On the other hand, the historical trends of law-keeping Christendom, and a resurgence of Judaizing in our day (Hebrew Roots teachers, Messianic Judaism, etc.), continues to merge things and promote a "one people of God" mindset, forgetting that Israel and the Church are different parts of God's varied programs. There is a program for Israel, one for the Church, Gentile nations, and even Angels.
Dispensational truth is a remedy for this problem. At its core it emphasizes the literal-historical-grammatical interpretation of the text of scripture in ALL areas. Its key facet is seeing a clear difference in the bible between Israel and the Church. It took the literal approach of the Protestant Reformers and applied it to all areas, including eschatology and ecclesiology. The result was further reformation. Covenant theologians diverge from Dispensational truth in prophetic interpretation and their approach to Israel and the Church.
The ground we are reviewing, is admittedly a challenge. This is due to popular thinking (ie...New Testament = New Covenant)... In reality there is the broader issue of the whole approach to interpreting scripture. The value of a consistent grammatical-historical hermeneutic is at stake. Does the text mean what is says or is there hidden or allegorical meaning? Does inference rule in our hermeneutic?
If the Church replaces Israel, then the New Covenant is for the Church, Ethnic Israel is set aside forever.
If the Church is a new thing in God’s program, distinct from Israel, then the role of the Church with regard to the New Covenant is more difficult to identify than the casual assumption often made.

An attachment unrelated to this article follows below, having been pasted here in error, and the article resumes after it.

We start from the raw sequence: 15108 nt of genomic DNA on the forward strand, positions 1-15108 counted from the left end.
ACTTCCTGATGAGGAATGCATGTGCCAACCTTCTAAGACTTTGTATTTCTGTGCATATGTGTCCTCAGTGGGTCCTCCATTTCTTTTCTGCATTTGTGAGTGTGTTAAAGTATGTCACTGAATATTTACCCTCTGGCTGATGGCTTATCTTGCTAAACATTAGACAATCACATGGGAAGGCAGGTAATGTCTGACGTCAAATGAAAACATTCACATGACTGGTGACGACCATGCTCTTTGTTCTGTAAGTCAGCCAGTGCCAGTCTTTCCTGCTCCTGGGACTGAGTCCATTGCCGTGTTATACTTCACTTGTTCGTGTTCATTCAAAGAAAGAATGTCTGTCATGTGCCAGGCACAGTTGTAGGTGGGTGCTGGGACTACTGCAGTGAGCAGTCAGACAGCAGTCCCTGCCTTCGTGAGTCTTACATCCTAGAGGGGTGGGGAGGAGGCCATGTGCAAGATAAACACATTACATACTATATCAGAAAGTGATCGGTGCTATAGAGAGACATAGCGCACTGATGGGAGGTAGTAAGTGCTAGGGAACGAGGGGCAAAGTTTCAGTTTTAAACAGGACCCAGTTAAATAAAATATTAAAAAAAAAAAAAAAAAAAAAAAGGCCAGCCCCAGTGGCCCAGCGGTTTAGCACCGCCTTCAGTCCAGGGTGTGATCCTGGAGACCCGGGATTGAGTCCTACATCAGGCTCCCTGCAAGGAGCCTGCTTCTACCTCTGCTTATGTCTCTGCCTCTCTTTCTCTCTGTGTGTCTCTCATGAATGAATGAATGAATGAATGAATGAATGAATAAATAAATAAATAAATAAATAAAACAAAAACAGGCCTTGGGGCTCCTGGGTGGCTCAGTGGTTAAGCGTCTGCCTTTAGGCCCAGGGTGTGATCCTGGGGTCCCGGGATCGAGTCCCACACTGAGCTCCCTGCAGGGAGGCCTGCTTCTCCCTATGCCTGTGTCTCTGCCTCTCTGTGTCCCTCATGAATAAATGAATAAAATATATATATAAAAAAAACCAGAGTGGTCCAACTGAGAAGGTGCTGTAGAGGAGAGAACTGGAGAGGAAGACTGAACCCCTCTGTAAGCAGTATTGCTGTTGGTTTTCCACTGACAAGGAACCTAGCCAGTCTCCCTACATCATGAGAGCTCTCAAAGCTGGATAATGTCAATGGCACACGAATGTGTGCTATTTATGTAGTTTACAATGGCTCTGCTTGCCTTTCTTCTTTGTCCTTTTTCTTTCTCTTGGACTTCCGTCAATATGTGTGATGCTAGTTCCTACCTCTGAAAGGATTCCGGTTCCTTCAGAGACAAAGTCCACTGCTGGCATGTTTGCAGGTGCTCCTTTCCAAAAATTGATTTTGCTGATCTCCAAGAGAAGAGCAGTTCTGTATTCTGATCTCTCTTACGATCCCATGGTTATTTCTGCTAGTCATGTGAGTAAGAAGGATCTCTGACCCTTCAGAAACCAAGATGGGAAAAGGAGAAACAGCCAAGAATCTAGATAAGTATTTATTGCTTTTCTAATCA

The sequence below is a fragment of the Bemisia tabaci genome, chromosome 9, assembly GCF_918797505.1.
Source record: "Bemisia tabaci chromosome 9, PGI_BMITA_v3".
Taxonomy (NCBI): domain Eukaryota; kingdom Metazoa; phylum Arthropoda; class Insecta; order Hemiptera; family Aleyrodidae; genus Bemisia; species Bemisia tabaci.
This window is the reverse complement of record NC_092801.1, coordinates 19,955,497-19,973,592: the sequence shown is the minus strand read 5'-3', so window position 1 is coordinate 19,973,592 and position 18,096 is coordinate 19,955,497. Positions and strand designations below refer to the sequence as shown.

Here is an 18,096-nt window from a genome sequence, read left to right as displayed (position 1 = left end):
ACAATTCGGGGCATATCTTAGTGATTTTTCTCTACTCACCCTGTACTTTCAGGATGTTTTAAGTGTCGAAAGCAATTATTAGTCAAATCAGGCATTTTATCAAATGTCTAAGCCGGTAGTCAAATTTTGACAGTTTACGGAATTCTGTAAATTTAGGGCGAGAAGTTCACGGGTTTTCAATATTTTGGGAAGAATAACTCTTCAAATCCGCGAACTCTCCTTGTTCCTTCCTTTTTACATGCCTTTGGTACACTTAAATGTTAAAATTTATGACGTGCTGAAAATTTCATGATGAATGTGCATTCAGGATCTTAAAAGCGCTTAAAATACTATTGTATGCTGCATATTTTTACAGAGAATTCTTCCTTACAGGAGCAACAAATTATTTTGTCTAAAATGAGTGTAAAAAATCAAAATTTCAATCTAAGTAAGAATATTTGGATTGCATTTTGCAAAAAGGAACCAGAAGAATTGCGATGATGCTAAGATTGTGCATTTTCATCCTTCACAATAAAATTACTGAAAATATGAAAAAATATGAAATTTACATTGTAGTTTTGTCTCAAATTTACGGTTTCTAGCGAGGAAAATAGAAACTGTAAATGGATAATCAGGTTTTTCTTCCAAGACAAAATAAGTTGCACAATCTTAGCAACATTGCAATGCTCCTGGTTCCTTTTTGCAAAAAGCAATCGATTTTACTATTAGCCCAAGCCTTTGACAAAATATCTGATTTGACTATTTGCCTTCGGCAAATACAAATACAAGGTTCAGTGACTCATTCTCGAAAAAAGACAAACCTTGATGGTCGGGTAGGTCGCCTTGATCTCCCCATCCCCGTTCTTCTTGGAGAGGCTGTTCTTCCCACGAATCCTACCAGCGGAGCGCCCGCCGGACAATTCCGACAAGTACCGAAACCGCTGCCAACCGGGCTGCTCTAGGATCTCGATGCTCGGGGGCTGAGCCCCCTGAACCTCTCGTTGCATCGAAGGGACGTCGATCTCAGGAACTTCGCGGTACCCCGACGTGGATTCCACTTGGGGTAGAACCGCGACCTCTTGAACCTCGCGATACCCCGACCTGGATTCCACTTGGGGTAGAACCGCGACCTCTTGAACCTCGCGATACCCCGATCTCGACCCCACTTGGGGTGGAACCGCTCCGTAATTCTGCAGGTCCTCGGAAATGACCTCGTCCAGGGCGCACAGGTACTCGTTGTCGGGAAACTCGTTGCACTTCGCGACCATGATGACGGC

The question is: How do we understand the New Covenant and its relationship to the Church?
We affirm that the church is not under the New Covenant.
The task is not to make things fit a pre-determined grid, but to adjust our grid to what scripture teaches. This is exegesis. (We could say we should have no grid, but everyone ultimately does have one.)
Now to prove the point, let us begin with fully quoting in context the first mention of the New Covenant in the Bible. It is found in Jeremiah 31:31-34:
Behold, the days come, saith the LORD, that I will make a New Covenant with the house of Israel, and with the house of Judah: not according to the covenant that I made with their fathers in the day that I took them by the hand to bring them out of the land of Egypt; which my covenant they brake, although I was an husband unto them, saith the LORD: but this shall be the covenant that I will make with the house of Israel; After those days, saith the LORD, I will put my law in their inward parts, and write it in their hearts; and will be their God, and they shall be my people. And they shall teach no more every man his neighbor, and every man his brother, saying, Know the LORD: for they shall all know me, from the least of them unto the greatest of them, saith the LORD: for I will forgive their iniquity, and I will remember their sin no more.
A good question to ask is: Have these things come to pass? For the Church? Have these things comes to pass for ISRAEL & JUDAH? If so, the Covenant may be inferred to be in effect today. If they have not come to pass, we may surmise the Covenant is not yet in effect.